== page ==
No skepticism at all there, folks. Occam's Razor apparently clearly dictates that I set up this blog, my twitter, my speaking, authoring, et cetera solely to troll Amy, Elyse, Rebecca, etc. I've done all my activism, clearly, just so that the day would come when I could persecute them (for things they actually did! that actually suck!) as a troll. Yep. Or at least that's what they and their syncophants came up with.

Damn, if that is doing skepticism correctly, I am glad to be doing it wrong, since it is completely fucking nonsensical. They aren't worth that kind of effort, frankly, and it's really quite bullshit to suggest that my positions are anything but sincere. I have dealt with phenomenal amounts of shit for my positions.

So. Yeah. Skepticism fail. Research fail. Too busy crying privileged tears to think outside themselves.

So. That was a problem. But there was also a problem from someone who tries to get things usually, LousyCanuck/Jason Thibeault. It wasn't as vile as the Skepchicks going out of their way to be oppressive, and I've been trying to word it since we conversed on twitter (a truly exhausting exchange).

Ok, so part the first. "I don't think stupid is always a slur but I don't use it because it's imprecise" is doing the better thing for not exactly great reasons. Disabled people say that stupid is a slur. So you should believe the folks who say that. Yes, it is imprecise (much as 'nice' is) but I should hope that not hurting people is a high priority.

Also, um, citation needed for not always a slur. Disabled people are held to ridiculously high standards of evidence regarding things being hurtful where folks--the same folks--will take the word of other marginalized people. So this is not exactly ok.

The thing I really take issue with, though, happened in the twitter conversation itself. It was truly infuriating, in that Jason said it and that he seemed to think it was a reasonable explanation for people being intentionally oppressive assholes and that he didn't seem to be understanding why it's not.

He told me that anti SJ people will take ridiculous positions of made up outrage to try to make social justice look ridiculous, & so the Skepchicks clearly thought that's what was happening, and therefore they doubled down.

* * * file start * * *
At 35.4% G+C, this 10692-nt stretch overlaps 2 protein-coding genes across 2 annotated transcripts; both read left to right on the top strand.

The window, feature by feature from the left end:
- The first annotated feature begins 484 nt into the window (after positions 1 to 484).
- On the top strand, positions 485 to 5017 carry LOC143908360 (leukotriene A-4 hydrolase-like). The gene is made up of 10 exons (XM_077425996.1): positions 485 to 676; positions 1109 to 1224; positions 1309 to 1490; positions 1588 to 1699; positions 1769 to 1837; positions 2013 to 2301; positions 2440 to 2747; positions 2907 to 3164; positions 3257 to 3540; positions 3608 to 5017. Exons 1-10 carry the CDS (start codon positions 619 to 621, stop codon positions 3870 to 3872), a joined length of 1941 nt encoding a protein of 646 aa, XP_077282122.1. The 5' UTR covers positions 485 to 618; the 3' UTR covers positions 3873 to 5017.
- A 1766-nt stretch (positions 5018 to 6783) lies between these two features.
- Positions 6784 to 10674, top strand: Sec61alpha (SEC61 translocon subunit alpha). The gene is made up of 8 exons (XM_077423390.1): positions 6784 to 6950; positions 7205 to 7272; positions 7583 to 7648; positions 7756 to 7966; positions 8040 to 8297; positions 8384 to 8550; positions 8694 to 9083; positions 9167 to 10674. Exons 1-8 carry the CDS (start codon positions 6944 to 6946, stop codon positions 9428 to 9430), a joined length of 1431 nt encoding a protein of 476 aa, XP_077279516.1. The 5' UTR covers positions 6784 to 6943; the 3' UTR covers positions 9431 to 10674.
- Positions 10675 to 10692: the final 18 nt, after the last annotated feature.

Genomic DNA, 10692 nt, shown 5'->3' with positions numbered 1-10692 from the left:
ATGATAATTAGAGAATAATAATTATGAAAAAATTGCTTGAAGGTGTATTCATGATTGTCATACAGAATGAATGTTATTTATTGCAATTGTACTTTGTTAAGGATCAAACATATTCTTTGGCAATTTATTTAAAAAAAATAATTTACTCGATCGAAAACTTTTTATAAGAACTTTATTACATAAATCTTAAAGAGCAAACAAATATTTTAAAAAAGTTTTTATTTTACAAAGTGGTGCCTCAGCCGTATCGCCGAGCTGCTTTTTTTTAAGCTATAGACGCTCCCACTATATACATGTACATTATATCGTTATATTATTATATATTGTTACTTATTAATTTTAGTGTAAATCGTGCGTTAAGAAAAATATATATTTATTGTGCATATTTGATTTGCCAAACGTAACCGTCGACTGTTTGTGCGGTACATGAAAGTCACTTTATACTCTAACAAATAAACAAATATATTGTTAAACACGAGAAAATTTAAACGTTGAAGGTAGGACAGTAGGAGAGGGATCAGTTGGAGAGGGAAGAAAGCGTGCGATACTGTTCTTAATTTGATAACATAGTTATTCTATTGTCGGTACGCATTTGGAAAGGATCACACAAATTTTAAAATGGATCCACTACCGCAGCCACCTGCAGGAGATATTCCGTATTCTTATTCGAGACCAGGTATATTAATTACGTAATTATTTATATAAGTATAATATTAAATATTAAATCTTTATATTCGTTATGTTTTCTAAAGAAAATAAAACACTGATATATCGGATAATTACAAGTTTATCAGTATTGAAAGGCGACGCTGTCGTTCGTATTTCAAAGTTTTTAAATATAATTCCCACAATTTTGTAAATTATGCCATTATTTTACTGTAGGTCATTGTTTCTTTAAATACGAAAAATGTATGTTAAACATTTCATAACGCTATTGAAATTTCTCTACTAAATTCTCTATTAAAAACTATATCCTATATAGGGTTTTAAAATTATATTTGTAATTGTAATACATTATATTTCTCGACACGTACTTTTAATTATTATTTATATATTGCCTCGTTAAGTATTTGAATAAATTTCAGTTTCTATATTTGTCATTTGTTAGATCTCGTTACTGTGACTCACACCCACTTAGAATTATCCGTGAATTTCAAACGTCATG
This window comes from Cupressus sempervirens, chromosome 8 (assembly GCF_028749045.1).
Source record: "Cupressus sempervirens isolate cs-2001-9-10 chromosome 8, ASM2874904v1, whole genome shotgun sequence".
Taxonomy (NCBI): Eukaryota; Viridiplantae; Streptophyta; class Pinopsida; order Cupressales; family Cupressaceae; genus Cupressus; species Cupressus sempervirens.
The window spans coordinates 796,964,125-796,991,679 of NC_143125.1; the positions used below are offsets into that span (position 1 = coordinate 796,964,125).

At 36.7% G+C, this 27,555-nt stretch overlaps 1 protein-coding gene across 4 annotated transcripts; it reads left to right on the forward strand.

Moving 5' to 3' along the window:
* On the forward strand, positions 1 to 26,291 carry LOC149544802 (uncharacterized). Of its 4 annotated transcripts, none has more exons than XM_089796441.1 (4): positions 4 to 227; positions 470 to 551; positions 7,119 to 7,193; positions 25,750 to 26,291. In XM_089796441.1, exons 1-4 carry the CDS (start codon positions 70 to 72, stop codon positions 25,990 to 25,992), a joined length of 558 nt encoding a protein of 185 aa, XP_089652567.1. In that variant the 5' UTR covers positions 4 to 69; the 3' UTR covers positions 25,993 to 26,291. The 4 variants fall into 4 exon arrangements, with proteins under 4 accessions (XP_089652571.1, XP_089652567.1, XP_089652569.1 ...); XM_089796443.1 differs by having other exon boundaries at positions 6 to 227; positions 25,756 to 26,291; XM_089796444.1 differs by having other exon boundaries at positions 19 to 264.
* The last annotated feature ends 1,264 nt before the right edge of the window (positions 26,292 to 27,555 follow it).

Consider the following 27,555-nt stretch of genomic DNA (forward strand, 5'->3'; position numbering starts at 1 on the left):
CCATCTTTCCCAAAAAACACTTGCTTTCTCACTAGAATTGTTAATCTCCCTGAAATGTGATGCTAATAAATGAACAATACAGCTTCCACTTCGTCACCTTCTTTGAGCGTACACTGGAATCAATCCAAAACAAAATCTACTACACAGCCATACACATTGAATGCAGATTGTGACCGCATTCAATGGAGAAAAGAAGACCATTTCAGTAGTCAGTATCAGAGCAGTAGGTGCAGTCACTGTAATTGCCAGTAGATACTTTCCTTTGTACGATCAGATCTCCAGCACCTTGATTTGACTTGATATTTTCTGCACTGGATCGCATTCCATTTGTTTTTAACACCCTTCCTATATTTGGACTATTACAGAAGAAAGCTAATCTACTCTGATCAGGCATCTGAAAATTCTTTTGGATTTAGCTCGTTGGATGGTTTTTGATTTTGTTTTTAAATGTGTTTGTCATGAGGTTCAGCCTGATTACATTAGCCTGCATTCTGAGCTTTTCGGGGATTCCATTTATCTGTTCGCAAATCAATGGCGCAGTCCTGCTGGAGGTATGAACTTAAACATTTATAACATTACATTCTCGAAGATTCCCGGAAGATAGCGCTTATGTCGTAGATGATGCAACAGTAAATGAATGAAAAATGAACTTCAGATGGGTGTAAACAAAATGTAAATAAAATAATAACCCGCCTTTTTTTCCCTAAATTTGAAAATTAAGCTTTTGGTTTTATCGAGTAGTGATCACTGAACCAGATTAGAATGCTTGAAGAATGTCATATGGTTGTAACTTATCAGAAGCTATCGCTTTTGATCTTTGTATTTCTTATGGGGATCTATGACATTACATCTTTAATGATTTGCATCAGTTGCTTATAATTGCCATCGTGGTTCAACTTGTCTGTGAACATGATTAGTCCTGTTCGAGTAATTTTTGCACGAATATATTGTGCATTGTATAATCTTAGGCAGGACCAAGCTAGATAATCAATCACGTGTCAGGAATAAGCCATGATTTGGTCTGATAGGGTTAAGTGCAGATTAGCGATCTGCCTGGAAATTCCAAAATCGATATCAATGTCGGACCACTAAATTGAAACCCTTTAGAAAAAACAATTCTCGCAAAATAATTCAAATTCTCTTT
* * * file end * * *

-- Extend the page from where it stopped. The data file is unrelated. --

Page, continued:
This is not ok.

Firstly, this says that y'all think disability rights is ridiculous. That no one would actually sincerely be against ableism. This is especially problematic in skeptic spaces, where "but having cognitive problems is objectively bad!" is such a common excuse for ableism. Fucking own your ableism, folks, say "yeah I am a bigot". But don't expect disabled people to be ok with you thinking our quest for rights is so absurd that mistaking us for trolls is the Occam's Razor Solution.

That's bigotry and it is wrong and you are not for social justice if that's your deal.

Secondly, this is again holding us to a much higher standard than it is them. See the section, above, with how very difficult it is to find my over a decade of holding strong disability rights positions. Why the hell do they not have to do research, but we're expected to be ok with them being flagrantly nasty because they came to the wrong conclusion?

Also it's excusing their behavior. Don't do that guys. If someone fucks up, hold them accountable. Consistently people have been feeling sooo bad for them because I publicly said I'm probably getting rid of my surlies. Oh. No. The. Humanity. But no one cares about the people actually hurt by their attitude. It's all about how sadpants they are that a few people called them on it.

There is no excuse. None. It doesn't matter if they thought we were...I can't even think of something more ridiculous than what they actually think, actually. This is indefensible.

This was not ok.

So, yet another disappointing organization that I thought I could respect. People who, it turns out, don't think I am a person. Who think I am their go to insult. Who think that we are so much non-people that their upset at being called out for being oppressive matters more than the dehumanization and such they are actually inflicting on us.